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Sex + Relationships

Trying to Find the Courage to Date After Sexual Assault

The opinions expressed in this article are the writer’s own and do not reflect the views of Her Campus.

Tomorrow, April 1, kicks of Sexual Assault Awareness Month. This is my story. 

Six weeks before the world shut down to the COVID-19 pandemic, I was sexually assaulted in my apartment. I was living in the East Village and I was supposed to meet a boy for drinks (I will call him a boy, because even though he was 26-years-old, his actions were not that of a man’s). 

We had matched on Tinder a few days prior to this scheduled date. He seemed nice and funny. We turned out to have a mutual friend and had similar interests. We planned to meet at a bar near Tompkins Square Park on a Friday night. 

As I was getting ready to leave for our date, he texted me as he got off the L train that he had to use the bathroom. I happened to live directly next to the L stop. He told me it was urgent and could not wait a 20 minute walk to the bar. So, I obliged and buzzed him up. 

I end the story there because the violence that followed him entering my apartment is not necessary to write down. 

After it happened, all I felt was blame. And I carried that weight with me for what felt like forever.

Now, all I carry is a mixture of sadness and anger. 


In the two years since my assault, I have not really been dating. I’ve gone on three “dates”, but they were really just awkward conversations over drinks. I learned from my time with those individuals that my guard is incredibly high. 

I was a guarded person even before my assault. My attachment style is a “fearful avoidant”. As much as I have always craved love and affection, it terrified me. And now, those feelings are amplified. I want to find the courage to go out on a first date with someone and meet them, but the fear of what could follow is overwhelming. 


It does not help my situation that the main way people my age date is via the apps. I used to have Tinder, Bumble and Hinge on rotation. Now, I barely log on. And when I do, everybody always asks, “What are you looking for?”. I never have an answer. But, 20-something-year-old boys usually think that a swipe right means I am down for some sort of fun. 

A swipe right does not equal consent. It does not mean I want to kiss you, sleep with you or even meet you. It means, “Oh, he’s sorta cute and maybe I could have a conversation with this human being.” That’s it.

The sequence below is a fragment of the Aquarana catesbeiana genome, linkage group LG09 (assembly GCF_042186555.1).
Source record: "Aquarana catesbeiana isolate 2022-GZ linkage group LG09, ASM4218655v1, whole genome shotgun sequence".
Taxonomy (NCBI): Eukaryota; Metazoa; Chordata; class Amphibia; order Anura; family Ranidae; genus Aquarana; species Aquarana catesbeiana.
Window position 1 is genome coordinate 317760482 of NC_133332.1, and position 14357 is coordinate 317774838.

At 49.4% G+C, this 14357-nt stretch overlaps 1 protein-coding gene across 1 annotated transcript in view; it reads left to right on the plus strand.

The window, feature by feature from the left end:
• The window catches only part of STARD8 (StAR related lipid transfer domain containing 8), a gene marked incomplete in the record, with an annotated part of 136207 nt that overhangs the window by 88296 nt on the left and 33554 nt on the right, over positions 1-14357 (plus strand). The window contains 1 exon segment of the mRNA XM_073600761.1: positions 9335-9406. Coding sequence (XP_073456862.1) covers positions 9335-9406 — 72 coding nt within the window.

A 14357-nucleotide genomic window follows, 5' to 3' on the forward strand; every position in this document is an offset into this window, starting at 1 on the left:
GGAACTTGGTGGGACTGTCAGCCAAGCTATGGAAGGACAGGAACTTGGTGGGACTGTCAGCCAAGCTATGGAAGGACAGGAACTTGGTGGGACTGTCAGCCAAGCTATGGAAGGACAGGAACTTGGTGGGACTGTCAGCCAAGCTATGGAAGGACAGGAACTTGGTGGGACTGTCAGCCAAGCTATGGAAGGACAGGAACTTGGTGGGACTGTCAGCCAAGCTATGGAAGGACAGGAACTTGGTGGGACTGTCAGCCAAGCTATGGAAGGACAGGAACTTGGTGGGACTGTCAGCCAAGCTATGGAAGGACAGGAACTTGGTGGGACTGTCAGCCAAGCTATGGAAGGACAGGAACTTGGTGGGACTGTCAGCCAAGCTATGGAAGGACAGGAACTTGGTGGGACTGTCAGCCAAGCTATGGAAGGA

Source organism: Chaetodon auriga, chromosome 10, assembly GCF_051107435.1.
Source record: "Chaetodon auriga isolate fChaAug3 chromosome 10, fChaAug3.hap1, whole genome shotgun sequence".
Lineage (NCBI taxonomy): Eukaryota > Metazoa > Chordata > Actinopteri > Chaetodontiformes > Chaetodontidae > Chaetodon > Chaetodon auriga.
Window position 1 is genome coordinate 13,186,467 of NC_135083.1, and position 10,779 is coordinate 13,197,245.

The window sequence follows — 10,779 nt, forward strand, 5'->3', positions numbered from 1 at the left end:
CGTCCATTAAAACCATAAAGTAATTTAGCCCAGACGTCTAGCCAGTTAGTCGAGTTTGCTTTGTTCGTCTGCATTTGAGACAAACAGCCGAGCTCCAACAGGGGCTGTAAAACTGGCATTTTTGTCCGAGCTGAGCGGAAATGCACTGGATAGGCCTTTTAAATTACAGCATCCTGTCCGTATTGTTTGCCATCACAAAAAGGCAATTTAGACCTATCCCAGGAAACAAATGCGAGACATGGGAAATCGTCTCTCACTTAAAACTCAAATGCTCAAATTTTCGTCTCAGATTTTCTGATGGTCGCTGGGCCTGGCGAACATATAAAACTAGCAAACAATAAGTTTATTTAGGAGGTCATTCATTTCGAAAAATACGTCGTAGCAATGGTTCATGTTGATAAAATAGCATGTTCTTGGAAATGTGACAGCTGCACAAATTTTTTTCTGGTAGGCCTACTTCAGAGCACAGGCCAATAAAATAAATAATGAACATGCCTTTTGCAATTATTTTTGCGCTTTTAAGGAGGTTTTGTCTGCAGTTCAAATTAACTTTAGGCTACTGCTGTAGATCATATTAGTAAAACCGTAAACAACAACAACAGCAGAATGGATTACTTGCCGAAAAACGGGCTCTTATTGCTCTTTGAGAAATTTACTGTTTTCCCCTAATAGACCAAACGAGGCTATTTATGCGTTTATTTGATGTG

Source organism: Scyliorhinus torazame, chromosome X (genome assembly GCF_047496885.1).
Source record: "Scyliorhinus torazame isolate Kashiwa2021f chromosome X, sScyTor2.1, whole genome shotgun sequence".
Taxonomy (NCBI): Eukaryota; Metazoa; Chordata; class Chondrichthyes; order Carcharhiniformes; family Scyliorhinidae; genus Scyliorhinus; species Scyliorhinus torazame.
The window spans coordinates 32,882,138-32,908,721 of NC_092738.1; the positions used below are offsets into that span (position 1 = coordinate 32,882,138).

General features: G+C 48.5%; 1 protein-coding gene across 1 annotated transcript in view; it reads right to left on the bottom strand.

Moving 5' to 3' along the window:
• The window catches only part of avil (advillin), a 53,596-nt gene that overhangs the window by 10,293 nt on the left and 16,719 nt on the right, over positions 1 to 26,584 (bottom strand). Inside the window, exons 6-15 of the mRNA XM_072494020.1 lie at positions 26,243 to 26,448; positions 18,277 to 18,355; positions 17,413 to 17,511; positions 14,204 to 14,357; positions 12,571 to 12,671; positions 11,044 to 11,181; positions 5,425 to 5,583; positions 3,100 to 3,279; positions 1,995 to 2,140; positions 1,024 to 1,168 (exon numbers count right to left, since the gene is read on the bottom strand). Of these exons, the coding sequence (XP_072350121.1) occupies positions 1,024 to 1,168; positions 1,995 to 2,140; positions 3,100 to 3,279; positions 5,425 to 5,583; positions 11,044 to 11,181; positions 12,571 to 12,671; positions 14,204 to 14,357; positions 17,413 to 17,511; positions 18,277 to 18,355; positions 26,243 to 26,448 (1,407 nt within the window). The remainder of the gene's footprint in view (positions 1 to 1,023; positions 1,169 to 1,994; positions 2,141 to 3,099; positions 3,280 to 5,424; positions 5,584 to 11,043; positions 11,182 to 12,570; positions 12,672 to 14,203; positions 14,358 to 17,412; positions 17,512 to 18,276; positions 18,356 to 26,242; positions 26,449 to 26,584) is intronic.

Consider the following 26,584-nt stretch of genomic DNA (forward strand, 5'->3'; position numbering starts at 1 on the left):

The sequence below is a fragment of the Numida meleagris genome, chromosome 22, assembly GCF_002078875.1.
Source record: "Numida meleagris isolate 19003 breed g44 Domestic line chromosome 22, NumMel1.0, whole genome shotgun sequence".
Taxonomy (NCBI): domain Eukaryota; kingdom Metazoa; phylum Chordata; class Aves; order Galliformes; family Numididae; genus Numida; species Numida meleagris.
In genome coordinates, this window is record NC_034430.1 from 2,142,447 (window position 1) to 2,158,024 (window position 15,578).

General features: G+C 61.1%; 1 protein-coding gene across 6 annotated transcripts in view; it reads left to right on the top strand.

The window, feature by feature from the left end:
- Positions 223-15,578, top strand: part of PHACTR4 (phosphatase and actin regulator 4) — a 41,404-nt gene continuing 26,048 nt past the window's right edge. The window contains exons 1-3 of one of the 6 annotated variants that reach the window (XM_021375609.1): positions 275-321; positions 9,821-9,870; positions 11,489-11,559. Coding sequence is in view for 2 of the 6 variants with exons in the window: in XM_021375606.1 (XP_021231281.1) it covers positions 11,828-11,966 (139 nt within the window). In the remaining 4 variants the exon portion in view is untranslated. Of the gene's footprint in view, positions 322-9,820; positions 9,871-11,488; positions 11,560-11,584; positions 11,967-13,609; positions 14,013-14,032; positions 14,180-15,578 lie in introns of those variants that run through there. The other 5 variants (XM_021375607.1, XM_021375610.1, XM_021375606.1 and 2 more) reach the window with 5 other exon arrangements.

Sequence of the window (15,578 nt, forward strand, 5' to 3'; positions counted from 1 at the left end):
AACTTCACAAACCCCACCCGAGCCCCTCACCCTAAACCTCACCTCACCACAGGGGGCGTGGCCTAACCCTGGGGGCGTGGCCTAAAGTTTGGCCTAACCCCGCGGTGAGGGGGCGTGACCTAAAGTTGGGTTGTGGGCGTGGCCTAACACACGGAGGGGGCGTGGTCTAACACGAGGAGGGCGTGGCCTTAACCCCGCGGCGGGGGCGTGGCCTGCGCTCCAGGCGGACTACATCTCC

Before my assault, I would always say yes. If a guy wanted to meet for drinks that night, I’d say yes. If he wanted to send an inappropriate photo and get one back, sure, why not. I was bold, confident and a bit impulsive. My relationships were a string of short term situationships and friends with benefits. 

I never dated in high school. The way the social scene worked at my high school, I was not one guys noticed. Or if they did, they dare not say anything. I had my share of crushes, but kept those feelings private. I moved to New York City inexperienced and pressured by new friends who were not good for me to have all my firsts. 

First date, first kiss, first time. 

The first person I had sex with I never saw again. Think: the scene from Greta Gerwig’s Lady Bird, but unfortunately it was not Timothée Chalamet I lost my V-card to. 

I was not used to having power over boys. After moving to New York, I  learned quickly the power of my curves, of my body. I confused lust for love. Perhaps, if I gave someone my body, they would want to get to know my heart. 

It does not work that way. 


Over the last two years, I have done a lot of self work. I sometimes find myself missing the version of myself before my assault. I feel as if I am two different people. I lived a before and now I am in the after. 

As I go forward, I know I will always be a bit guarded. The fear of being physically mistreated will always be with me and in the back of my mind on a date. I will fidget and be awkward, stumble over my words. I might even come up with an excuse to leave. Even if the date went well, the fear of unwanted hands on my body is overwhelming. But, I cannot let it control me. It is not a way to live. 

In healing my relationship with myself and my body, then I’ve begun to reclaim it as mine. And in that act of reclamation, it feels a bit like a rebirth. That perhaps, the next time I kiss someone, it will feel like the first time. The next time I have sex, I will feel safe and cared for. 

My body does not belong to my rapist; it belongs to me. 

I can only hope to remind myself of that and to find courage as I go forward in my dating life.

Sydney Epstein

New School '22

Sydney Epstein is an artist and writer from Boston, MA. She is in her final year at The New School. Sydney is double majoring in photography and creative wiring with a minor in screenwriting. When she's not creating, she'll have her head buried in a good book, at the gym, or FaceTiming her dog. Follow her on Instagram @sydeps.jpg for dog pics, poems, and more!
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